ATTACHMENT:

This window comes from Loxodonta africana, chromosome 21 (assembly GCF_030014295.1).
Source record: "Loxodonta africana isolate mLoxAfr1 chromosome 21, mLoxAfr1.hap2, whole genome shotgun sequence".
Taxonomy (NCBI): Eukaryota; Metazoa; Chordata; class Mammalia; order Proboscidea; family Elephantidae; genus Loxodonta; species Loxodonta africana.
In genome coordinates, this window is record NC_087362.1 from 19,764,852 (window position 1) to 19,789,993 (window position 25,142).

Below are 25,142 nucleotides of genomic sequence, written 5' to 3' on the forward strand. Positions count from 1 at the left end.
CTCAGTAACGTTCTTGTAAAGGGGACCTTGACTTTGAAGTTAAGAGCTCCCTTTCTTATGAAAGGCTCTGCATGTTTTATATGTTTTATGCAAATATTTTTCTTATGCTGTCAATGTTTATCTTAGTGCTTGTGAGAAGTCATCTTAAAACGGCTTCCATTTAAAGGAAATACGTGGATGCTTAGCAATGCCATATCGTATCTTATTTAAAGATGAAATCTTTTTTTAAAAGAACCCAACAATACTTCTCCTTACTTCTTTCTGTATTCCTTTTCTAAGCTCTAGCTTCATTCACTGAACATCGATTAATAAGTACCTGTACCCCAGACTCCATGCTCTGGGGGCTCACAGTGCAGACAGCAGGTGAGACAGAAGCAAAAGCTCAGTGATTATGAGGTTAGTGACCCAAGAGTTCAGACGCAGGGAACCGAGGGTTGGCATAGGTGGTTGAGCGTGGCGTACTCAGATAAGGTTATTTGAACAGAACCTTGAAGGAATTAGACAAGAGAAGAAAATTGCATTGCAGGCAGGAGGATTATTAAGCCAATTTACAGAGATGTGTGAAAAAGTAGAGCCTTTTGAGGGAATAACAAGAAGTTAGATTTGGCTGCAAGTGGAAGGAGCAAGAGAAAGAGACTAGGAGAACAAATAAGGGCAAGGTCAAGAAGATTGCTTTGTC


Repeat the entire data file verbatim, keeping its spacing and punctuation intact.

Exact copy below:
This window comes from Loxodonta africana, chromosome 21 (assembly GCF_030014295.1).
Source record: "Loxodonta africana isolate mLoxAfr1 chromosome 21, mLoxAfr1.hap2, whole genome shotgun sequence".
Taxonomy (NCBI): Eukaryota; Metazoa; Chordata; class Mammalia; order Proboscidea; family Elephantidae; genus Loxodonta; species Loxodonta africana.
In genome coordinates, this window is record NC_087362.1 from 19,764,852 (window position 1) to 19,789,993 (window position 25,142).

Below are 25,142 nucleotides of genomic sequence, written 5' to 3' on the forward strand. Positions count from 1 at the left end.
CTCAGTAACGTTCTTGTAAAGGGGACCTTGACTTTGAAGTTAAGAGCTCCCTTTCTTATGAAAGGCTCTGCATGTTTTATATGTTTTATGCAAATATTTTTCTTATGCTGTCAATGTTTATCTTAGTGCTTGTGAGAAGTCATCTTAAAACGGCTTCCATTTAAAGGAAATACGTGGATGCTTAGCAATGCCATATCGTATCTTATTTAAAGATGAAATCTTTTTTTAAAAGAACCCAACAATACTTCTCCTTACTTCTTTCTGTATTCCTTTTCTAAGCTCTAGCTTCATTCACTGAACATCGATTAATAAGTACCTGTACCCCAGACTCCATGCTCTGGGGGCTCACAGTGCAGACAGCAGGTGAGACAGAAGCAAAAGCTCAGTGATTATGAGGTTAGTGACCCAAGAGTTCAGACGCAGGGAACCGAGGGTTGGCATAGGTGGTTGAGCGTGGCGTACTCAGATAAGGTTATTTGAACAGAACCTTGAAGGAATTAGACAAGAGAAGAAAATTGCATTGCAGGCAGGAGGATTATTAAGCCAATTTACAGAGATGTGTGAAAAAGTAGAGCCTTTTGAGGGAATAACAAGAAGTTAGATTTGGCTGCAAGTGGAAGGAGCAAGAGAAAGAGACTAGGAGAACAAATAAGGGCAAGGTCAAGAAGATTGCTTTGTC